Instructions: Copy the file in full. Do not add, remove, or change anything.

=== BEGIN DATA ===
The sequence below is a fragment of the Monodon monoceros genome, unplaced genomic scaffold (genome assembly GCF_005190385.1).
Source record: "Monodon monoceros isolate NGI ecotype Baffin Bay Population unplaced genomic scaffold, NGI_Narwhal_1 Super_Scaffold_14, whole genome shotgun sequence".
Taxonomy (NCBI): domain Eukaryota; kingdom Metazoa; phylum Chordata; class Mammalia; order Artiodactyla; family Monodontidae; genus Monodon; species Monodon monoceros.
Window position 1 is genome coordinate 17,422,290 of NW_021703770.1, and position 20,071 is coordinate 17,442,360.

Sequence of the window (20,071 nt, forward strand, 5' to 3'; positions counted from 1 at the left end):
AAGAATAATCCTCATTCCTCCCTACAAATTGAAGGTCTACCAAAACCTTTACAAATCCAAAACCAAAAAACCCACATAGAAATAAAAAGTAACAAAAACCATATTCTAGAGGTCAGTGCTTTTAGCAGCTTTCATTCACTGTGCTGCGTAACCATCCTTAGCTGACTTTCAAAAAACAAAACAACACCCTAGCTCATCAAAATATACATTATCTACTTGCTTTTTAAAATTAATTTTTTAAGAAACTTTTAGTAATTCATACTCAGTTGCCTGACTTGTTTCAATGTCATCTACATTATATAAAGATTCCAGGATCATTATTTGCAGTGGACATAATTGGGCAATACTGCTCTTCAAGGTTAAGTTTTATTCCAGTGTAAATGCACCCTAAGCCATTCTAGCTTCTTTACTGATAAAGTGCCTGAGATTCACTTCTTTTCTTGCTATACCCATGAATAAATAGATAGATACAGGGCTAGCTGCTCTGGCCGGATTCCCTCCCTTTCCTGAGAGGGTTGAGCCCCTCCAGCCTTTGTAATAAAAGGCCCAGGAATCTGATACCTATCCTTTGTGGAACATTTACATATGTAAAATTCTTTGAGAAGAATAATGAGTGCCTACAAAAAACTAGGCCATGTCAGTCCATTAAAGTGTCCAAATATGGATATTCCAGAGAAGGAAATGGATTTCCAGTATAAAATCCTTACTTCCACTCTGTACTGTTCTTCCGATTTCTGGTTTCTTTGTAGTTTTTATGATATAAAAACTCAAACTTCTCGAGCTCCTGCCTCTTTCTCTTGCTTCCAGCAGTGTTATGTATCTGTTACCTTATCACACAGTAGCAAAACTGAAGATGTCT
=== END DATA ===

The sequence below is a fragment of the Monodon monoceros genome, unplaced genomic scaffold (genome assembly GCF_005190385.1).
Source record: "Monodon monoceros isolate NGI ecotype Baffin Bay Population unplaced genomic scaffold, NGI_Narwhal_1 Super_Scaffold_14, whole genome shotgun sequence".
Taxonomy (NCBI): domain Eukaryota; kingdom Metazoa; phylum Chordata; class Mammalia; order Artiodactyla; family Monodontidae; genus Monodon; species Monodon monoceros.
Window position 1 is genome coordinate 17,422,290 of NW_021703770.1, and position 20,071 is coordinate 17,442,360.

Sequence of the window (20,071 nt, forward strand, 5' to 3'; positions counted from 1 at the left end):
AAGAATAATCCTCATTCCTCCCTACAAATTGAAGGTCTACCAAAACCTTTACAAATCCAAAACCAAAAAACCCACATAGAAATAAAAAGTAACAAAAACCATATTCTAGAGGTCAGTGCTTTTAGCAGCTTTCATTCACTGTGCTGCGTAACCATCCTTAGCTGACTTTCAAAAAACAAAACAACACCCTAGCTCATCAAAATATACATTATCTACTTGCTTTTTAAAATTAATTTTTTAAGAAACTTTTAGTAATTCATACTCAGTTGCCTGACTTGTTTCAATGTCATCTACATTATATAAAGATTCCAGGATCATTATTTGCAGTGGACATAATTGGGCAATACTGCTCTTCAAGGTTAAGTTTTATTCCAGTGTAAATGCACCCTAAGCCATTCTAGCTTCTTTACTGATAAAGTGCCTGAGATTCACTTCTTTTCTTGCTATACCCATGAATAAATAGATAGATACAGGGCTAGCTGCTCTGGCCGGATTCCCTCCCTTTCCTGAGAGGGTTGAGCCCCTCCAGCCTTTGTAATAAAAGGCCCAGGAATCTGATACCTATCCTTTGTGGAACATTTACATATGTAAAATTCTTTGAGAAGAATAATGAGTGCCTACAAAAAACTAGGCCATGTCAGTCCATTAAAGTGTCCAAATATGGATATTCCAGAGAAGGAAATGGATTTCCAGTATAAAATCCTTACTTCCACTCTGTACTGTTCTTCCGATTTCTGGTTTCTTTGTAGTTTTTATGATATAAAAACTCAAACTTCTCGAGCTCCTGCCTCTTTCTCTTGCTTCCAGCAGTGTTATGTATCTGTTACCTTATCACACAGTAGCAAAACTGAAGATGTCT